More Than 50,000 Sign Up to Enroll in City's New Municipal Identification Program in First Week

Thousands of New Yorkers have enrolled in the city's new municipal identification card program since it launched Monday, and more than 50,000 others have booked appointments to learn how it can give them access to key city services they were previously unable to obtain, officials said Friday.

The card, dubbed IDNYC, was approved last year and is aimed at those who do not currently have a government-issued ID, including the elderly, homeless and an estimated 500,000 immigrants in the city who live in the U.S. without legal documentation. 

Mayor de Blasio hailed the program, the largest of its kind in the nation, as a "gateway to city services," enabling those otherwise lacking documentation to have acces to crucial benefits and participate in all aspects of civic life.

New Yorkers without IDs lined up all week to apply for them. On Friday, the line included one person whose job is to deliver food but can't get into most buildings without a government-issued ID and an Upper West Side resident who wants one in order to get access to museum discounts. A grandmother waiting in line said she needed an ID to pick up her grandchildren from school.

"Most buildings like Rockefeller Center, World Trade Center, they ask for a state ID," said the delivery worker, Luiz, adding that customers have gotten annoyed when they had to come down and pick up their deliveries when he can't produce ID. 

Ken Thomas said he's in it for the discounts and memberships.

"Just about every museum in the city -- the Met, MoMA, the Whitney and Frick," she said.

Appointments are required for enrollment; the city says it is no longer accepting walk-ins. In total, nearly 55,000 appointments have been made since the program launched, including 14,000 secured on Friday alone. Nearly 5,700 have already enrolled. The city has been so flooded with interest in the program that its next available appointment is not until the middle of April.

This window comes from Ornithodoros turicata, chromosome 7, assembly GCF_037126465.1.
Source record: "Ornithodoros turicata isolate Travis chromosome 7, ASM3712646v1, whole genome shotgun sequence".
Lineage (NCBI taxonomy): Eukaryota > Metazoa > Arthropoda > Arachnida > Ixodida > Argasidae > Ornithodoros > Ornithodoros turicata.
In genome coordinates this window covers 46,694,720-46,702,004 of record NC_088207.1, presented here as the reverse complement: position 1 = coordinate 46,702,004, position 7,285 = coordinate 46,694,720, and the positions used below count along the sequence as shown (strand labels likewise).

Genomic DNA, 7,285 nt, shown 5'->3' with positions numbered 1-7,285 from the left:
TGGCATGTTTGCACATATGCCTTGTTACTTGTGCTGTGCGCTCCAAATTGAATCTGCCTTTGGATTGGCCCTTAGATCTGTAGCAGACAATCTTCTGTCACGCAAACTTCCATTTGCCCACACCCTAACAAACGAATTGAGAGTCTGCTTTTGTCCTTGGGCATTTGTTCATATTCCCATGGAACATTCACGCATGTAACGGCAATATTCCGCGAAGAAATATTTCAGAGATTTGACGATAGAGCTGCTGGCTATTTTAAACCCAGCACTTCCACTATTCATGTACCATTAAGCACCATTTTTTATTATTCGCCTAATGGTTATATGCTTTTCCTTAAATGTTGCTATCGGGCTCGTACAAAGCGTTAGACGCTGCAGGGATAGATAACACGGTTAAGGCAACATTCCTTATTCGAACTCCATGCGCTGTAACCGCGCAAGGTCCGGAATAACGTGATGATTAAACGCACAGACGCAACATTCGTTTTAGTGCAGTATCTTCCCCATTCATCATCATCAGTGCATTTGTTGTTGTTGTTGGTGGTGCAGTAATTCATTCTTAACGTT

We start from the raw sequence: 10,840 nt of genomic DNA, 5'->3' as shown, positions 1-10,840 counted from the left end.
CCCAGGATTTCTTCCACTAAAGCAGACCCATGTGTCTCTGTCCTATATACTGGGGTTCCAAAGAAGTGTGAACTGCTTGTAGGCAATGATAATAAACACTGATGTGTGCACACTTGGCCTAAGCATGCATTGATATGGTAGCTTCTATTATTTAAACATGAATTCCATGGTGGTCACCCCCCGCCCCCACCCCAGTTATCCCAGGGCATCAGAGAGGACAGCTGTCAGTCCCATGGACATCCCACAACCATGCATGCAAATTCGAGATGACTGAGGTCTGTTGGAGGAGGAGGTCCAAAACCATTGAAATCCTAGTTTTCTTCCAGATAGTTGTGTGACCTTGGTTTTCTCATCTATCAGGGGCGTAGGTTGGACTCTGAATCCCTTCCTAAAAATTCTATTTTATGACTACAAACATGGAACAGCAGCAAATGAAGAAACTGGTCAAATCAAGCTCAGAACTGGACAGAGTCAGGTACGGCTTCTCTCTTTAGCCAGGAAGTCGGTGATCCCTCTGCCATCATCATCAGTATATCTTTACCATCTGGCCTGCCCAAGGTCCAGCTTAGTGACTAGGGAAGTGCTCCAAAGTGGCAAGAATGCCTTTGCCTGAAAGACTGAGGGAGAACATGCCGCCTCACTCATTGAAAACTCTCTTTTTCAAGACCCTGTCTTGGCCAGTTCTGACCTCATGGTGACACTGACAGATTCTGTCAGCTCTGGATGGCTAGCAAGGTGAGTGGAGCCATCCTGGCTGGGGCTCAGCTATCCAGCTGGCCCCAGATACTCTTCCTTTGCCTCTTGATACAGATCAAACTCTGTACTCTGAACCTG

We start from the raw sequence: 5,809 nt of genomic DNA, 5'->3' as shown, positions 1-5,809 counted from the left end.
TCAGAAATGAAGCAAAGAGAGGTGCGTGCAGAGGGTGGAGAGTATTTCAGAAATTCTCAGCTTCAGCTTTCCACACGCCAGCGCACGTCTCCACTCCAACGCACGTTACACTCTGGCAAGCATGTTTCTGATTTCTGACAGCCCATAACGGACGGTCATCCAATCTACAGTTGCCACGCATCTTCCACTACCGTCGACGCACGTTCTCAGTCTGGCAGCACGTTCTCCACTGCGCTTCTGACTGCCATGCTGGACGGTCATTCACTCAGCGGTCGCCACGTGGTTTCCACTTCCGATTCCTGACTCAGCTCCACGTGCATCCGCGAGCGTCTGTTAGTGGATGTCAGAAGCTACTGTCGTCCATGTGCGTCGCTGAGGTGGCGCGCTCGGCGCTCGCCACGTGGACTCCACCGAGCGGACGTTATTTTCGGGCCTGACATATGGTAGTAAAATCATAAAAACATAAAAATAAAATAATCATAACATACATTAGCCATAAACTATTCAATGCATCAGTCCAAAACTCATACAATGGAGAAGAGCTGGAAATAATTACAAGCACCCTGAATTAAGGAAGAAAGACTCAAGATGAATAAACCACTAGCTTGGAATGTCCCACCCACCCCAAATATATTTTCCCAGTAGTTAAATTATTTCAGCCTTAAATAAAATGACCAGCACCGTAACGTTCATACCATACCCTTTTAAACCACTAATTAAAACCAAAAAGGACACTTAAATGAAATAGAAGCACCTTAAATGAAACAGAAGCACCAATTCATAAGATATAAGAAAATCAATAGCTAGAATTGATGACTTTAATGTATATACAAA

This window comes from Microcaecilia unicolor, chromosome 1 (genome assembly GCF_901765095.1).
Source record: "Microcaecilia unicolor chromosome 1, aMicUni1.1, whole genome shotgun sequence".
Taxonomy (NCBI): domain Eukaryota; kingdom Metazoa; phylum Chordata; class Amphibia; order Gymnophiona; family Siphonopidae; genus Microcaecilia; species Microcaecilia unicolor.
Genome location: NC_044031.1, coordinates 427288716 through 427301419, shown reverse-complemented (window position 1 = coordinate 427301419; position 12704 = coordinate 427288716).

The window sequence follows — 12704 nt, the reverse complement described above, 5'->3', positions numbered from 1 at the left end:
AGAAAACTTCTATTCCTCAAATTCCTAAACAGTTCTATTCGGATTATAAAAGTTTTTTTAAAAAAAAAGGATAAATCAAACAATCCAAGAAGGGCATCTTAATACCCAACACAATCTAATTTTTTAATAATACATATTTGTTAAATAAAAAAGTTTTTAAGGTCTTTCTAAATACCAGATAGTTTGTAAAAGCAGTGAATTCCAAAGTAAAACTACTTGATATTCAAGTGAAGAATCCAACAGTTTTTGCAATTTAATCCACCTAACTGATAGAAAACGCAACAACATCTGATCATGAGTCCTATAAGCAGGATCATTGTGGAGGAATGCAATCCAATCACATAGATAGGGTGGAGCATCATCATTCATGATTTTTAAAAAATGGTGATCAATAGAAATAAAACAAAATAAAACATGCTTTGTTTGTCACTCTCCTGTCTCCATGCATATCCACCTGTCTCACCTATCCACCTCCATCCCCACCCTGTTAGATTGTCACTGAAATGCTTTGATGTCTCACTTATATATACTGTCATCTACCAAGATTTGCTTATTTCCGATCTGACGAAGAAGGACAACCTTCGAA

"Before we launched, people were saying things like nobody's going to come out because they're concerned [about privacy], immigrants aren't going to step forward," said Nisha Agarwal, commissioner of the mayor's office of immigrant affairs. 

But it's clear that tens of thousands of people in just the first few days of the rollout have set aside any confidentiality concerns to get the card.

A city official said there have been some glitches with the rollout, but they've been worked out. Extra work stations have been opened at existing locations so there's more staff on hand to process appointments, and two more enrollment centers will be up and running in the next two weeks -- one at LaGuardia Community College in Queens and another at the Center for Family Life in Brooklyn.

To help mitigate long lines at the enrollment centers, the city has been reminding New Yorkers they can call 311 or use the IDNYC website to schedule appointments. A spokesperson for the mayor's office said 311 wait times were an issue earlier in the week, but they were down to 4 minutes and 23 seconds by Friday afternoon. It wasn't clear how long the average wait time was at launch.

As one city official put it, New Yorkers want the cards now. Membership is free, though a fee may be applied in the future, city officials have said, and is not limited to a calendar year, so if someone doesn't get a card until April, his or her membership will be valid until next April.

All New Yorkers age 14 and older are eligible, as long as they can prove their identity and city residency. Applicants without a home address may prove residency by providing a letter from a city agency, nonprofit organization, religious institution, hospital or health clinic where their mail is received.

To prevent any possible stigma that the ID is only carried by immigrants who are in the country illegally, the city has created an incentive program to entice all New Yorkers, regardless of their immigration status, to get a card. Cardholders are eligible for free memberships at many of the city's signature cultural institutions as well as other discounts. 

Copyright AP - Associated Press
Contact Us